"Moccasin," Ray said with satisfaction. "Got the son of a bitch! Had a cousin years ago went to the pond on a real bad hot day in August. We’d been havin’ a long dry spell, an’ that pond was ’bout the only place for miles ’round where they was some water. He shucks off his pants an’ dives in. They was fo’ty-seven moccasins floatin’ in that pond. Know how come I know how many? ’Cause when I come by half an hour later an’ I finds him dead with all them bite marks, I went home an’ took a stick of dynamite. That’s how I know they was fo’ty-seven cottonmouths."

The swamp ended. Cotton fields, miles and miles of them. Signs for cotton gins, cotton-baling machinery, and crop-dusting planes.



Negro shacks began to give way to little bungalows. Then suddenly we were riding down a broad street lined with big, old trees and big, old houses. Kids were riding bikes up and down the sidewalks, dogs were running alongside and barking. Lawn sprinklers were turning. The worst of the day’s heat was over. People were sitting on front porches gently waving fans and waving at the bus.

We pulled into the bus station. I saw a car with Quebec plates parked outside. My heart, to my surprise, began to beat quickly. I stood up and reached for my luggage.

"This is a nice town," Ray said. "I hope you like it real fine."

"I think I will," I said, reaching for my attache case.


As soon as I walked into the waiting room, I heard a shrill rebel yell. I had just enough time to turn around to see a blonde flash coming fast at me. Then I was hit by Mrs. Wilson. "Hit" is the right word. I was struck by two arms and a shower of kisses. Some of her hair got loose from the silver barrette she was wearing at the back of her neck, and it fell across my face. It had a good smell, of soap and sun. Then she gave me a passionate bear hug. She was a strong woman with good back muscles and she was using every one she had.

People were watching with big grins. Which one was our landlady?

I couldn’t afford to be as impetuous as she was, not with my four-hundred-forty dollar Kim in one hand, the suitcase in the other, and the attache case under my left arm. I lowered everything to the floor while she was still squeezing. "Take it easy," I muttered. She paid no attention. She was carried away by the audience.

I hugged her back. I squeezed just as hard as she had. It started out as a performance for the benefit of the town, but she gave me a kiss smack on the mouth, a direct frontal kiss that forced my lips against my teeth rather painfully. It was a hard, sex-starved kiss from a passionate lady who hadn’t seen her husband for one long week and who had been telling everyone how much she loved him.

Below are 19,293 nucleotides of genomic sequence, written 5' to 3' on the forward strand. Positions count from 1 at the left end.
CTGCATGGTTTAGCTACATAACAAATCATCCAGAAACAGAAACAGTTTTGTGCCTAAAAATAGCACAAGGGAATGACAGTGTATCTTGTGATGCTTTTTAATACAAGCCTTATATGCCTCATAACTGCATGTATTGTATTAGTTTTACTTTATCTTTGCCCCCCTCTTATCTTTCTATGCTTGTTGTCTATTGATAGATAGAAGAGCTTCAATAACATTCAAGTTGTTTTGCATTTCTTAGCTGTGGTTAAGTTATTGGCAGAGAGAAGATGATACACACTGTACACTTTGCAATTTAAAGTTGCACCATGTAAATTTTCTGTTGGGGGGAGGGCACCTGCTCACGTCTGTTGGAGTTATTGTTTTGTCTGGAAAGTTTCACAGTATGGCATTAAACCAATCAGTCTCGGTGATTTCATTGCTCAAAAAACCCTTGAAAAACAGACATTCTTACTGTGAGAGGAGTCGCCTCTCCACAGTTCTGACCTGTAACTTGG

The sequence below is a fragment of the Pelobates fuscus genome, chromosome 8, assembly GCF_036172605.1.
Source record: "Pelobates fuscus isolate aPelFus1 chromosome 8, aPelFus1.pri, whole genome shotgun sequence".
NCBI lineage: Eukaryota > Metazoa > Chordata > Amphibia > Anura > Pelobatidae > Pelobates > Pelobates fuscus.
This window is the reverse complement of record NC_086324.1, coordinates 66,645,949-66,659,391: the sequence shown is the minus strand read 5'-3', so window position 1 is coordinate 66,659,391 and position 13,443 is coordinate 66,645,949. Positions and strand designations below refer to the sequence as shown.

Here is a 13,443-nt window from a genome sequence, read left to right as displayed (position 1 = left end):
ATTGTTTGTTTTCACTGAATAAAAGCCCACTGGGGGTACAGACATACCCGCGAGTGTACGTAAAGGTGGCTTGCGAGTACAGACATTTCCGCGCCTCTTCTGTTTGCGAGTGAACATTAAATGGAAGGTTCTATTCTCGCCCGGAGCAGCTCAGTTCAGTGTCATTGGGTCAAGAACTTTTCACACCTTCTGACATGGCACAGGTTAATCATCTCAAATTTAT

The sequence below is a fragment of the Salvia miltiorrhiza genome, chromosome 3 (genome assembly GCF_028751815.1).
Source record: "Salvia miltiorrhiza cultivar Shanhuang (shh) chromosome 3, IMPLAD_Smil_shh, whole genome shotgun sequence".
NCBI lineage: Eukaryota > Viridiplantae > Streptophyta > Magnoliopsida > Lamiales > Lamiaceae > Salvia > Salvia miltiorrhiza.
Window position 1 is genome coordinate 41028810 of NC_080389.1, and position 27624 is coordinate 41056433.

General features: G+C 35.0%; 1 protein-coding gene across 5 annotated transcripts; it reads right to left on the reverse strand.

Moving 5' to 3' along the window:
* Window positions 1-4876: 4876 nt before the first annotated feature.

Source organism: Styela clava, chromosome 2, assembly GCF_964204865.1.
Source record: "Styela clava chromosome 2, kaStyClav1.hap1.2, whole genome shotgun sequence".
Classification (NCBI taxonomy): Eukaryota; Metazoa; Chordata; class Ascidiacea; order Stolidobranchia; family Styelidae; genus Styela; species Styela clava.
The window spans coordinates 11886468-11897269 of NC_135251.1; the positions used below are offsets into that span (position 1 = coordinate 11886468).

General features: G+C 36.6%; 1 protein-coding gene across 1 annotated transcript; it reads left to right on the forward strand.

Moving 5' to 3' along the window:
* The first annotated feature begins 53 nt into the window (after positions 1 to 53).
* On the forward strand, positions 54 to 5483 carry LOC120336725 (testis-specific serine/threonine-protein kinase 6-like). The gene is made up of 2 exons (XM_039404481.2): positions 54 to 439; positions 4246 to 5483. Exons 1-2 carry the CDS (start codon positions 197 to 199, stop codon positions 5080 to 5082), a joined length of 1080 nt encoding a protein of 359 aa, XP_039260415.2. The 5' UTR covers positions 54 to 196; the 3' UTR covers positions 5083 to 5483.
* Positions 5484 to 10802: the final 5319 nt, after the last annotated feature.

So I muttered again, "Hey, take it easy!"

"I can’t," she hissed. "I told everyone how much I missed you."

So I kissed her back. It started out as a supporting role for my Academy Award friend, but after two seconds it got out of control. I realized the lady was serious. She was pressing her breasts against me. She was wearing a thin nylon blouse of an apricot color, and a thin nylon bra underneath. I was wearing a thin cotton jacket on top of a thin drip-dry blue shirt, and I could feel her nipples bulging into my chest as hard as cherry candy.

I finally pulled away. The first thing I saw was a thin elderly lady staring at us only a few feet away. Her pulse was beating rapidly in her throat. This must be Mrs. Garrison, the landlady.

For the first time I noticed Kirby wasn’t wearing her horn-rims. The small of her back was soaked with sweat. She was breathing quickly with her eyes averted. I put my hand at the small of her back and felt those long flat muscles tense under my palm.

"I missed you, honey-lamb!"

"Me, too." I was stiff and self-conscious. This was good. Canadian males should be embarrassed at public displays of affection. It made me look all the more convincing.

"Gimme one more kiss," she said. She couldn’t bear to leave the limelight without at least one encore.